FIELD DIAGNOSIS OF RVI
Aside from questions about area of infarct, any patient who presents with chest pain, shortness of breath, unexplained hypotension, abdominal pain, back pain in the scapular or subscapular region, epigastric pain, neck or jaw pain, generalized weakness, syncope, complaint of tightness in the chest, nausea, vomiting, sweating (even in hyperthermic environments) that is unusual, and any other presentation that is systemically abnormal, should get an immediate 12-lead ECG. If 12-lead monitoring is available, failure to use it with such patients could result in liability.
Cardinal signs of RVI are unexplained hypotension, distended jugular veins with Kussmaul's sign (increased jugular vein pressure on inspiration) and clear lung sounds;14 however, in the prehospital environment, it may be difficult to recognize these signs. The 12-lead ECG can be diagnostic, although not always. Some patients do not show ECG changes that are easy to recognize early in the evolution of an MI. Nevertheless, a 12-lead ECG should be done as soon as possible in patients with the above stated indications.15
A 12-lead tracing that shows ST segment elevation in any of the inferior leads (II, III or aVF), or relative ST segment depression in V2 or V3 compared with lead V1, should immediately trigger acquisition of a right-sided 12-lead. With RVI, the ECG may also show an acute anterior Q-wave pattern in leads V1 through V3.16 A significant Q wave is one that is >¼ the length of the following R wave, or wider than 0.03 seconds. (One small block on the ECG equals 0.04 seconds.)
What is the significance of a right ventricular MI? The treatment of patients with RVI is different from non-RVI patients. If they are treated with nitroglycerin, they may experience sudden and dramatic hypotension from vasodilation.
To acquire a regular left-sided 12-lead ECG, do the following:
Begin by locating the patient's angle of Louis, which is the bony horizontal ridge between the upper part of the sternum, or manubrium, and the body of the sternum. From there, move your finger to the right into the depression between the second and third ribs. This is the second intercostal space. Work your finger down space by space until you reach the fourth intercostal space and place the normal V1 lead there, just to the right of the border of the sternum. Then, place V2 just across the sternum on the left margin, in the fourth intercostal space. Skip V3, move down and place V4 in the fifth intercostal space, midclavicular line. It is important to trace the midclavicular line down from the clavicle, which normally bisects the left nipple in males. Place V3 halfway between V2 and V4. Continue to palpate the fifth intercostal space and place V5 at the anterior axillary line and V6 in the mid-axillary line, still in the fifth intercostal space.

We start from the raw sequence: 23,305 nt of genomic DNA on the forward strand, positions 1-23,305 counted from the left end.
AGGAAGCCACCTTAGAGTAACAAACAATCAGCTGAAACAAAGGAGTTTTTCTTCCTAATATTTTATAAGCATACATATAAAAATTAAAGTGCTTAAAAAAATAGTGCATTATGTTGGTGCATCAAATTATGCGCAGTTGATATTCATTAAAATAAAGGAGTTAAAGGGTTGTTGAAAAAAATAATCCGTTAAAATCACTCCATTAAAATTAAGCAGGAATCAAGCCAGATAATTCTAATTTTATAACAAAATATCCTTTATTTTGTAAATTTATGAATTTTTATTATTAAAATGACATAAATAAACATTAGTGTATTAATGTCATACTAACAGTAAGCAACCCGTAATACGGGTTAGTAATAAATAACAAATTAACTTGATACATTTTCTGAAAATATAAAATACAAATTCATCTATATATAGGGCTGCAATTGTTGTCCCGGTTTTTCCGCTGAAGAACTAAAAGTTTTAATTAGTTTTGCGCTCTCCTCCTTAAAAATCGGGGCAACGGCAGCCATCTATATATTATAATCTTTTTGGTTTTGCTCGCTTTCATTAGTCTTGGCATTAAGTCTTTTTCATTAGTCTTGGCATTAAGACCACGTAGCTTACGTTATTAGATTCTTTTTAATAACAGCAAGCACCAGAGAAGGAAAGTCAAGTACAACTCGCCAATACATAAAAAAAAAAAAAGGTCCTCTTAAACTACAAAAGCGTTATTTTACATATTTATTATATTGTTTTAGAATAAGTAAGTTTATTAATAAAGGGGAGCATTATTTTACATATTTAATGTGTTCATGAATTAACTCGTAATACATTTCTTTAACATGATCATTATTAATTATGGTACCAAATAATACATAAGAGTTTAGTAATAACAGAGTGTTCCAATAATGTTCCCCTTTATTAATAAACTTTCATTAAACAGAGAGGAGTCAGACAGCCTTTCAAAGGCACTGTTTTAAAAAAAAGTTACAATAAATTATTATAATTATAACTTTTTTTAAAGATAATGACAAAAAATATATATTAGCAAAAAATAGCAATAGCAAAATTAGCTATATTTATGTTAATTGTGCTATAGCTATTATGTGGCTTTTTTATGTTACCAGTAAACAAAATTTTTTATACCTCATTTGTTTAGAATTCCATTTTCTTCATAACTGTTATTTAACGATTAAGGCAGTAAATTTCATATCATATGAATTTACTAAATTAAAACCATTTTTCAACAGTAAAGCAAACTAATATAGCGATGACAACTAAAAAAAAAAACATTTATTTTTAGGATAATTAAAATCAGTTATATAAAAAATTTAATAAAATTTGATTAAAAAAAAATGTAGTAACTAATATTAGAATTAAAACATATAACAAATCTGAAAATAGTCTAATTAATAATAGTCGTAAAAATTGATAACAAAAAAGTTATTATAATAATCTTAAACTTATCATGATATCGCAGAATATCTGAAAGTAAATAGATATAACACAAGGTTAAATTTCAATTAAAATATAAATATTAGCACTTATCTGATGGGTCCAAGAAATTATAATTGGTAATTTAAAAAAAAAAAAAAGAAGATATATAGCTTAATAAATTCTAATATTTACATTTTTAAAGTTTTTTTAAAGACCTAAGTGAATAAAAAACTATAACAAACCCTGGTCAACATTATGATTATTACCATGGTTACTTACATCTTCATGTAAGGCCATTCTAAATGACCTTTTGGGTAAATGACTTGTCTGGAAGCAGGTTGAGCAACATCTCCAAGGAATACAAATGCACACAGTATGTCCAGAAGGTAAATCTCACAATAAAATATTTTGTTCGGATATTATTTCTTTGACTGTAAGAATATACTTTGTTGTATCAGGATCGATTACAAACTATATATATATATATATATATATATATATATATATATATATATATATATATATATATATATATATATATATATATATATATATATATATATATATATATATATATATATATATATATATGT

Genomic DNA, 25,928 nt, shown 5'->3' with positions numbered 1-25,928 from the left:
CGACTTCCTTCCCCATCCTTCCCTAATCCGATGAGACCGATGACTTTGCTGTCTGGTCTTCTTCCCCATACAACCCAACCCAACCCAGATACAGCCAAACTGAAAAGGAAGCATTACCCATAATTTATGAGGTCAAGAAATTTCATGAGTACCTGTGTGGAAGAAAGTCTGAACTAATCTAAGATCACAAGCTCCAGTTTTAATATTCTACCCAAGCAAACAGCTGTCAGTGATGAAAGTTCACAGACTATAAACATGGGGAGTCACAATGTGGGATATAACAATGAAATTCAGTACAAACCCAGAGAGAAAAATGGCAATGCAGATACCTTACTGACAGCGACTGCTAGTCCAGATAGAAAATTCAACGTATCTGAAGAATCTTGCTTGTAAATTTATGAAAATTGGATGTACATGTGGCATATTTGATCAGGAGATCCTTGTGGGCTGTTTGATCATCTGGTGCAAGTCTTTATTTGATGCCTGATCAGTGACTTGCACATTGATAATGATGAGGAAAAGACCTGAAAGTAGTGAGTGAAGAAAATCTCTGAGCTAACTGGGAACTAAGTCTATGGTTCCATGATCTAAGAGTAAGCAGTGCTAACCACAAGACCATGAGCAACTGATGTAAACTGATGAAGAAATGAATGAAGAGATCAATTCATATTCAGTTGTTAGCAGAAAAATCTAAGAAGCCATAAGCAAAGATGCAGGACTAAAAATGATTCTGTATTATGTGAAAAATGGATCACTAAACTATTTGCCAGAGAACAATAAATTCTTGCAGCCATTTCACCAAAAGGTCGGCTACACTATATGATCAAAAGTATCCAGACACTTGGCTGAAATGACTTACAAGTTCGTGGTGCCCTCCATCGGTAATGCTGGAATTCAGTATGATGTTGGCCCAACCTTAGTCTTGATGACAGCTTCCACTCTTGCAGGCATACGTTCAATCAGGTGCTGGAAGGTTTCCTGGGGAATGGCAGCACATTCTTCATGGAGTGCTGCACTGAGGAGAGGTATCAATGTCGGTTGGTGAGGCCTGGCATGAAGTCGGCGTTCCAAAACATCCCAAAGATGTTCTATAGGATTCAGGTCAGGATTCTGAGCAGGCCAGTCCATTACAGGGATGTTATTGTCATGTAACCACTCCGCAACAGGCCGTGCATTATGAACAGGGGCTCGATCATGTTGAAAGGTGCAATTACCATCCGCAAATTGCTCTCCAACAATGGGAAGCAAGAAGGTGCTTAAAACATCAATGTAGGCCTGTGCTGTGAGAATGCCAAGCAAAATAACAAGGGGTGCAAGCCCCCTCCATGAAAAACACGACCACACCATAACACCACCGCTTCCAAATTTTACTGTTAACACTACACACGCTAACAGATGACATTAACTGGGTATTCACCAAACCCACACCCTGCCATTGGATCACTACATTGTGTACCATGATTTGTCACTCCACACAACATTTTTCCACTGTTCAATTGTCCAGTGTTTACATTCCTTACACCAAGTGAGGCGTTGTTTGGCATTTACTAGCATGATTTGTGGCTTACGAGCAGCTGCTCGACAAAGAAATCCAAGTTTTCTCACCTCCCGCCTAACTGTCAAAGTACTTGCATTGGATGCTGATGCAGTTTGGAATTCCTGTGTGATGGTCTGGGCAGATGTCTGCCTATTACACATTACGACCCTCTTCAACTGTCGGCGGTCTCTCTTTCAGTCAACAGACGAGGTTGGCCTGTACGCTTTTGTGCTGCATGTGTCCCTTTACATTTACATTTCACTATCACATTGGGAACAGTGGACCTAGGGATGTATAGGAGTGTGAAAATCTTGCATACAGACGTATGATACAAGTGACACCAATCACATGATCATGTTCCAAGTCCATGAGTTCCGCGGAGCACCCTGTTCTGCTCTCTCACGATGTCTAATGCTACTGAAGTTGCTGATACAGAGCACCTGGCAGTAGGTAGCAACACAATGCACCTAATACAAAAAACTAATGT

After acquiring the normal left-sided ECG, leave the limb leads and electrodes for V1 and V2 where they are. (Note: Limb leads should be on the limbs, not the chest!) V2 now becomes lead V1R, and V1 becomes V2R. Switch the wires on those two leads accordingly. Place the remainder of the precordial (chest) leads on the right side of the chest in a mirror position from the left-sided 12-lead. Place V4R in the fifth intercostal space, midclavicular line; place V3R halfway between V2R and V4R; place V5R in the right fifth intercostal space, anterior axillary line; and place V6R in the fifth intercostal space, mid-axillary line.
If the patient has large breasts, place the V3R lead on the breast and V4R and V5R leads below the breast.
When the strip is printed, write "R" beside the V leads to mark that they are right leads, not left.
It is important to place electrodes in the correct positions. Many ECG technicians rely on their experience, but that is not reliable. Electrode placement affects the reliability of the ECG, and care must be taken to place them properly. For example, if the limb leads are improperly placed on the chest, this must be noted on the ECG strip, because chest placement of limb leads can affect the tracing, which is important for the physicians interpreting the strip to know. If you change the position of limb leads or any other leads, this must also be written on the strip. Patterns can change if the patient's position is changed between ECGs. For example, moving the patient from a supine to a seated position can cause the tracings to look somewhat different. If the patient's position changed, note that on the strip for the interpreting physician. It is also good practice to leave the electrode pads in place when you transfer the patient to hospital care, since the new caregivers will be easily able to see that a right-sided ECG was done. This is especially helpful if there is commonality of equipment between the prehospital and emergency department providers. Leaving the electrodes in place allows the emergency department to obtain further EKGs from the same lead positions, reducing the chance of errors due to changes in position.